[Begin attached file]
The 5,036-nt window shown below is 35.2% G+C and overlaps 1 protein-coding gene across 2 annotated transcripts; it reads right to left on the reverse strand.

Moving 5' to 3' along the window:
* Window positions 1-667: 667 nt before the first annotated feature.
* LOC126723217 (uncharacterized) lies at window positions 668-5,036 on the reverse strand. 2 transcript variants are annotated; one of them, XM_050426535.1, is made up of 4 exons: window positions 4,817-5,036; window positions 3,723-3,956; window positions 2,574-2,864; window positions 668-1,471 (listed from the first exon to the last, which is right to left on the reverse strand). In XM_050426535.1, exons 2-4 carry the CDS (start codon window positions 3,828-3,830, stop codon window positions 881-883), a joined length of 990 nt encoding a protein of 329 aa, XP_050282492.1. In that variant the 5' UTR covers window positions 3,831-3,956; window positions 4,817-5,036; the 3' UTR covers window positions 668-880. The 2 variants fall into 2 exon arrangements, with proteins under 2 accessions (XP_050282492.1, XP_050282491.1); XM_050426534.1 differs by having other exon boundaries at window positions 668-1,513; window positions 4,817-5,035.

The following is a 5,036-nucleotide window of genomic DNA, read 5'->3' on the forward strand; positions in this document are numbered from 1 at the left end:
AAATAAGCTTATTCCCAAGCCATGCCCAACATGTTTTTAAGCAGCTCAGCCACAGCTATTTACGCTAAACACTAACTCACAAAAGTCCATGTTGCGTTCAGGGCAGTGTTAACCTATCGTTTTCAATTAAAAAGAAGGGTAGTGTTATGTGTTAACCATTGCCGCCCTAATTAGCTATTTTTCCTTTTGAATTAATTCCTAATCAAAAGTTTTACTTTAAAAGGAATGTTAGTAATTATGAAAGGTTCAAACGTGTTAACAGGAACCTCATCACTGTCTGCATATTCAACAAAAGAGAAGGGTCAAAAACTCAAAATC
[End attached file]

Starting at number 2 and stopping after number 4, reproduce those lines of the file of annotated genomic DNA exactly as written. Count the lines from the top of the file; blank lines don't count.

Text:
Moving 5' to 3' along the window:
* Window positions 1-667: 667 nt before the first annotated feature.
* LOC126723217 (uncharacterized) lies at window positions 668-5,036 on the reverse strand. 2 transcript variants are annotated; one of them, XM_050426535.1, is made up of 4 exons: window positions 4,817-5,036; window positions 3,723-3,956; window positions 2,574-2,864; window positions 668-1,471 (listed from the first exon to the last, which is right to left on the reverse strand). In XM_050426535.1, exons 2-4 carry the CDS (start codon window positions 3,828-3,830, stop codon window positions 881-883), a joined length of 990 nt encoding a protein of 329 aa, XP_050282492.1. In that variant the 5' UTR covers window positions 3,831-3,956; window positions 4,817-5,036; the 3' UTR covers window positions 668-880. The 2 variants fall into 2 exon arrangements, with proteins under 2 accessions (XP_050282492.1, XP_050282491.1); XM_050426534.1 differs by having other exon boundaries at window positions 668-1,513; window positions 4,817-5,035.